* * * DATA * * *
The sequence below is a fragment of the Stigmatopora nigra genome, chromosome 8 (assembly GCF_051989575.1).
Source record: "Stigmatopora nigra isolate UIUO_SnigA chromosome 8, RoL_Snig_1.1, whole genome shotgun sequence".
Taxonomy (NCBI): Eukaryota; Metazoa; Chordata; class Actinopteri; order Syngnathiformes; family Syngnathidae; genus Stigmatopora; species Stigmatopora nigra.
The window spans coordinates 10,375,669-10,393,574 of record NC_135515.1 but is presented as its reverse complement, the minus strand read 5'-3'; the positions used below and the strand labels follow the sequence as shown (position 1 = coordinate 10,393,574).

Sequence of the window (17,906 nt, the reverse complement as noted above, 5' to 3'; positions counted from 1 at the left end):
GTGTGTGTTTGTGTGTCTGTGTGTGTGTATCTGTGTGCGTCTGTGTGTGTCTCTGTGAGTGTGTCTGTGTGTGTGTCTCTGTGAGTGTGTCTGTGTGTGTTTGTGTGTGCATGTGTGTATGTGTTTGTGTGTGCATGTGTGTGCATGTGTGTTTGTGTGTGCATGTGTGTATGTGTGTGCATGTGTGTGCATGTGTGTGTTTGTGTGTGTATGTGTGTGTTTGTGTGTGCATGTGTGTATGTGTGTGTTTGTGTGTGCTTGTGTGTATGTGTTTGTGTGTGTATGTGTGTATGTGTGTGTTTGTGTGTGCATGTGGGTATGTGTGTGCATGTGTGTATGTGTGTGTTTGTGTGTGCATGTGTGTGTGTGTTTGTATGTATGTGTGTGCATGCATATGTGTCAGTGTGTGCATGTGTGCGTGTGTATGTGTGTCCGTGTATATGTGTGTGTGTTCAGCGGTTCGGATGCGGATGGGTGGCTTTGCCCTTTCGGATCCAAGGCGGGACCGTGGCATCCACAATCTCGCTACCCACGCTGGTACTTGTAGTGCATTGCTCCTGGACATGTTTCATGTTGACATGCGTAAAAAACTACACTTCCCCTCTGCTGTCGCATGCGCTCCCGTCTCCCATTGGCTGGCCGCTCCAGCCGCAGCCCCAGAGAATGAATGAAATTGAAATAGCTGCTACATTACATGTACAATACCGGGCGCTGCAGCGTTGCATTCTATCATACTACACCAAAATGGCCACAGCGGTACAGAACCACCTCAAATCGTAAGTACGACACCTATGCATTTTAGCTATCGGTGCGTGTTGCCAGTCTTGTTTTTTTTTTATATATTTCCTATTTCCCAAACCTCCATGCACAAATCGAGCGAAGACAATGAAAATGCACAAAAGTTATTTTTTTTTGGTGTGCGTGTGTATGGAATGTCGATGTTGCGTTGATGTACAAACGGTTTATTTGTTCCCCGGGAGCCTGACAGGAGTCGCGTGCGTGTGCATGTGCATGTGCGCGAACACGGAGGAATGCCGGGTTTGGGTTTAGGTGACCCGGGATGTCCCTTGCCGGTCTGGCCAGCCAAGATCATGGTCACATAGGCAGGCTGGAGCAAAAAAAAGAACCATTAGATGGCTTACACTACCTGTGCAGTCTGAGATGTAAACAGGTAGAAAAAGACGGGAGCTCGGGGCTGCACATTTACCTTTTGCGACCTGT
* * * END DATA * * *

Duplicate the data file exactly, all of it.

The sequence below is a fragment of the Stigmatopora nigra genome, chromosome 8 (assembly GCF_051989575.1).
Source record: "Stigmatopora nigra isolate UIUO_SnigA chromosome 8, RoL_Snig_1.1, whole genome shotgun sequence".
Taxonomy (NCBI): Eukaryota; Metazoa; Chordata; class Actinopteri; order Syngnathiformes; family Syngnathidae; genus Stigmatopora; species Stigmatopora nigra.
The window spans coordinates 10,375,669-10,393,574 of record NC_135515.1 but is presented as its reverse complement, the minus strand read 5'-3'; the positions used below and the strand labels follow the sequence as shown (position 1 = coordinate 10,393,574).

Sequence of the window (17,906 nt, the reverse complement as noted above, 5' to 3'; positions counted from 1 at the left end):
GTGTGTGTTTGTGTGTCTGTGTGTGTGTATCTGTGTGCGTCTGTGTGTGTCTCTGTGAGTGTGTCTGTGTGTGTGTCTCTGTGAGTGTGTCTGTGTGTGTTTGTGTGTGCATGTGTGTATGTGTTTGTGTGTGCATGTGTGTGCATGTGTGTTTGTGTGTGCATGTGTGTATGTGTGTGCATGTGTGTGCATGTGTGTGTTTGTGTGTGTATGTGTGTGTTTGTGTGTGCATGTGTGTATGTGTGTGTTTGTGTGTGCTTGTGTGTATGTGTTTGTGTGTGTATGTGTGTATGTGTGTGTTTGTGTGTGCATGTGGGTATGTGTGTGCATGTGTGTATGTGTGTGTTTGTGTGTGCATGTGTGTGTGTGTTTGTATGTATGTGTGTGCATGCATATGTGTCAGTGTGTGCATGTGTGCGTGTGTATGTGTGTCCGTGTATATGTGTGTGTGTTCAGCGGTTCGGATGCGGATGGGTGGCTTTGCCCTTTCGGATCCAAGGCGGGACCGTGGCATCCACAATCTCGCTACCCACGCTGGTACTTGTAGTGCATTGCTCCTGGACATGTTTCATGTTGACATGCGTAAAAAACTACACTTCCCCTCTGCTGTCGCATGCGCTCCCGTCTCCCATTGGCTGGCCGCTCCAGCCGCAGCCCCAGAGAATGAATGAAATTGAAATAGCTGCTACATTACATGTACAATACCGGGCGCTGCAGCGTTGCATTCTATCATACTACACCAAAATGGCCACAGCGGTACAGAACCACCTCAAATCGTAAGTACGACACCTATGCATTTTAGCTATCGGTGCGTGTTGCCAGTCTTGTTTTTTTTTTATATATTTCCTATTTCCCAAACCTCCATGCACAAATCGAGCGAAGACAATGAAAATGCACAAAAGTTATTTTTTTTTGGTGTGCGTGTGTATGGAATGTCGATGTTGCGTTGATGTACAAACGGTTTATTTGTTCCCCGGGAGCCTGACAGGAGTCGCGTGCGTGTGCATGTGCATGTGCGCGAACACGGAGGAATGCCGGGTTTGGGTTTAGGTGACCCGGGATGTCCCTTGCCGGTCTGGCCAGCCAAGATCATGGTCACATAGGCAGGCTGGAGCAAAAAAAAGAACCATTAGATGGCTTACACTACCTGTGCAGTCTGAGATGTAAACAGGTAGAAAAAGACGGGAGCTCGGGGCTGCACATTTACCTTTTGCGACCTGT